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McConnell Whips Senate GOP Back in Line on Obamacare Repeal

For a day at least, Senate Majority Leader Mitch McConnell has his party's beleaguered efforts to repeal Obamacare back on track.

After two weeks of increasingly dour assessments from Republicans on the party's stalled health care efforts, Senate Republicans emerged from more than two hours of meeting with a fresh burst of optimism that they could actually pass a bill to repeal and replace the health law.

Sen. Lindsey Graham went into Tuesday's party lunch predicting that the Republican effort to gut Obamacare was "more likely to fail than not."

He emerged singing a different tune: The health care overhaul he heard about contains "promising proposals" and he was for holding a vote this month after the Congressional Budget Office weighs in and the party's idea are put into legislative form.

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"Now I say promising, but I don't know what it looks like legislatively ... the key word is promising," Graham said. "There better be [a vote this month], because this is not like fine wine, it does not get better with age."

Ditto Sen. Bill Cassidy (R-La.), who has been outspoken about his concerns with the party's direction, but now says he is feeling increasingly comfortable and "very encouraged" by Republicans' plans.

"Of course it's not everything I want, but that's life," Cassidy told reporters Tuesday.

Though senators said McConnell, his deputies and key chairmen and Senate staff did not present a clear-cut legislative framework to them after two key meetings, the Senate's proposal for repealing and replacing Obamacare is slowly coming into focus as the Kentucky Republican presses for a vote before the July Fourth recess.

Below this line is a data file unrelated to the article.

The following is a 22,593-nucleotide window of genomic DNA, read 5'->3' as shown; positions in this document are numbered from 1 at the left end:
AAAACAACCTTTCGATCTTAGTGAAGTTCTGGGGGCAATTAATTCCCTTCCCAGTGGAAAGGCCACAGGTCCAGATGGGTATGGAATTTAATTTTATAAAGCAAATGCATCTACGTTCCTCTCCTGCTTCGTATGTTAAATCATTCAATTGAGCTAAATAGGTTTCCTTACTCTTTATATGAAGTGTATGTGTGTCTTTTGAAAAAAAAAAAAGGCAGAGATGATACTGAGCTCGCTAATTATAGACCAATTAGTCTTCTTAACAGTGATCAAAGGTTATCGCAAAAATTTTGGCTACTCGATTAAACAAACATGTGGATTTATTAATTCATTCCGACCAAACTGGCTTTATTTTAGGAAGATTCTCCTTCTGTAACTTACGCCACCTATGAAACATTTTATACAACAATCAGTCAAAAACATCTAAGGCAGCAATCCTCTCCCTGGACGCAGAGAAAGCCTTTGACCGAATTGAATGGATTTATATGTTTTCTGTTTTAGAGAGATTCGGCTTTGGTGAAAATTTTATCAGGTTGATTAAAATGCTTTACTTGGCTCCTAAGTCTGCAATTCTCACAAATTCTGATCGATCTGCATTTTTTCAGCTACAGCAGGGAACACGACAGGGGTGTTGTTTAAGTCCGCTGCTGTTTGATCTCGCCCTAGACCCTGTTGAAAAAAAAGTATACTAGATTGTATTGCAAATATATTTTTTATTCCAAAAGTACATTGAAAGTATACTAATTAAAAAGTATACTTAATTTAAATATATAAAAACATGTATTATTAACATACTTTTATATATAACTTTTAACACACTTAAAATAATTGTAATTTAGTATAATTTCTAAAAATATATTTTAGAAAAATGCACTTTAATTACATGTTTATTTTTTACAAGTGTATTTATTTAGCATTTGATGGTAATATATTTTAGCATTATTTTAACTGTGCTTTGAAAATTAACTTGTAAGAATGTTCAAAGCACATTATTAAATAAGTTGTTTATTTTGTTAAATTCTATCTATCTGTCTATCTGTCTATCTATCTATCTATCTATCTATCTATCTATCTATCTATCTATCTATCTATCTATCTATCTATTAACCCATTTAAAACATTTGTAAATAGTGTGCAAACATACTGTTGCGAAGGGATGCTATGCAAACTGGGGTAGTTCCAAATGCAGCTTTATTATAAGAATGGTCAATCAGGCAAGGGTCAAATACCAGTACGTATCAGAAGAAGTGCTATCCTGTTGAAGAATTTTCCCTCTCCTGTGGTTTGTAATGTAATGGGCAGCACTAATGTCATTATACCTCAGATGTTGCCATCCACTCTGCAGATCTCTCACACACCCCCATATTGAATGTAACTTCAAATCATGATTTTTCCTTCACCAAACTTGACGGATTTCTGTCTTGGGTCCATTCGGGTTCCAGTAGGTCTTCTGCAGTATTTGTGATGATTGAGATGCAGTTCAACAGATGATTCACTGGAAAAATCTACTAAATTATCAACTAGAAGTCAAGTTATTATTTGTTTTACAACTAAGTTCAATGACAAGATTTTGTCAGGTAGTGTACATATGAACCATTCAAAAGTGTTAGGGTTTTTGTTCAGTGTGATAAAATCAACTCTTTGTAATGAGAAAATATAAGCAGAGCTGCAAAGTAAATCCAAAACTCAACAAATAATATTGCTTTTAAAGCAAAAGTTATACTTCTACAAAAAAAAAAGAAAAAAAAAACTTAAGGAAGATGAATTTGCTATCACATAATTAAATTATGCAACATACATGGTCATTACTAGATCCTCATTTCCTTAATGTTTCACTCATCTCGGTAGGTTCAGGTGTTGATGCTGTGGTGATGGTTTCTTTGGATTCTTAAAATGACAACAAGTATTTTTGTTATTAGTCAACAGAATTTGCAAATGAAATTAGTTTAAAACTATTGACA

Senate Republicans expect their bill to be more generous than the House-passed measure in almost every way: A longer runway for ending the Medicaid expansion, more money for insurance market stabilization to lower premiums and beefed up tax credits for lower-income Americans, senators said. But no decisions have been made on some key policy questions, including on handling Medicaid. Still, it's almost impossible for the public to assess what precisely Republicans are working on — the GOP is writing the bill behind closed doors and with no committee hearings.

And while the bill is not drafted or finished, Republicans said they were zeroing in on a final product that could be passed. At the party lunch, McConnell told his colleagues that "failure is not an option" and that the Senate has "to lead," senators said.

Asked if McConnell would put up a vote purposefully designed to fail so the party could move on to other issues, Sen. Pat Roberts (R-Kan.) replied: "He sure as hell doesn't want to do that."

"We're in the backseat with Thelma and Louise and we need to get out of the car. So details matter, but we need to get out of the car. That was the pre-eminent message," Roberts said. "The upshot is: This has to happen."

While the ultimate whip count for a bill that must get 50 of the Senate GOP's 52 members' support lies in the details and CBO's projections for coverage losses and insurance premium decreases, the mood of the party has noticeably improved in the short-term. In part, it's because Republicans are more comfortable after staffers gave them a PowerPoint presentation laying out the road forward and what would happen if they do nothing.